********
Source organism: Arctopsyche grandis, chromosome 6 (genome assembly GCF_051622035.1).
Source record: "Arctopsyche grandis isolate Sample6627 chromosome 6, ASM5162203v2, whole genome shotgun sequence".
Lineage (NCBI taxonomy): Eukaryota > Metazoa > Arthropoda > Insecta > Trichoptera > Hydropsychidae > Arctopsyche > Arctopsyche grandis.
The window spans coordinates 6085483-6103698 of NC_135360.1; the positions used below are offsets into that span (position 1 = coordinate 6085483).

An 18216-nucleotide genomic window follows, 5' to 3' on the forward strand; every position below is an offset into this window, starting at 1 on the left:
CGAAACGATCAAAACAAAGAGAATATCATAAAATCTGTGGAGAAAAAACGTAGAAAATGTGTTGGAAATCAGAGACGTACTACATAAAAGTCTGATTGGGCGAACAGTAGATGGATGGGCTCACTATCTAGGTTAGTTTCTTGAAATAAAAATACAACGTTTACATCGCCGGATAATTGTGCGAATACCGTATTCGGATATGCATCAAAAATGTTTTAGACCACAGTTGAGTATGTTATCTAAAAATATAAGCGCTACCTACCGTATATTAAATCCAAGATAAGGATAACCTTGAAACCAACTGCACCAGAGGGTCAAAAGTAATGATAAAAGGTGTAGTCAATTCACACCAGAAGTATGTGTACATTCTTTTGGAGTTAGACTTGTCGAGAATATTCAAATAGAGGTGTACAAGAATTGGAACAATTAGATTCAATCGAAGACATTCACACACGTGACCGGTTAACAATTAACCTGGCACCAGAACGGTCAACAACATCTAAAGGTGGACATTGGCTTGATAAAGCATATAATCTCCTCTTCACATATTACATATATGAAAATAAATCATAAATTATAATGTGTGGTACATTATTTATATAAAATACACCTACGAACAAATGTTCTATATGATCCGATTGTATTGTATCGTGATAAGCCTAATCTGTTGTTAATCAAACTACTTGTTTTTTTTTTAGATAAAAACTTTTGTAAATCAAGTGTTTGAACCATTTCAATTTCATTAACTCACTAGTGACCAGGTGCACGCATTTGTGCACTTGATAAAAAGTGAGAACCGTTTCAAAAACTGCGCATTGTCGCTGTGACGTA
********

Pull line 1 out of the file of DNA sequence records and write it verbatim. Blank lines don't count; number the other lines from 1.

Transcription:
Source organism: Arctopsyche grandis, chromosome 6 (genome assembly GCF_051622035.1).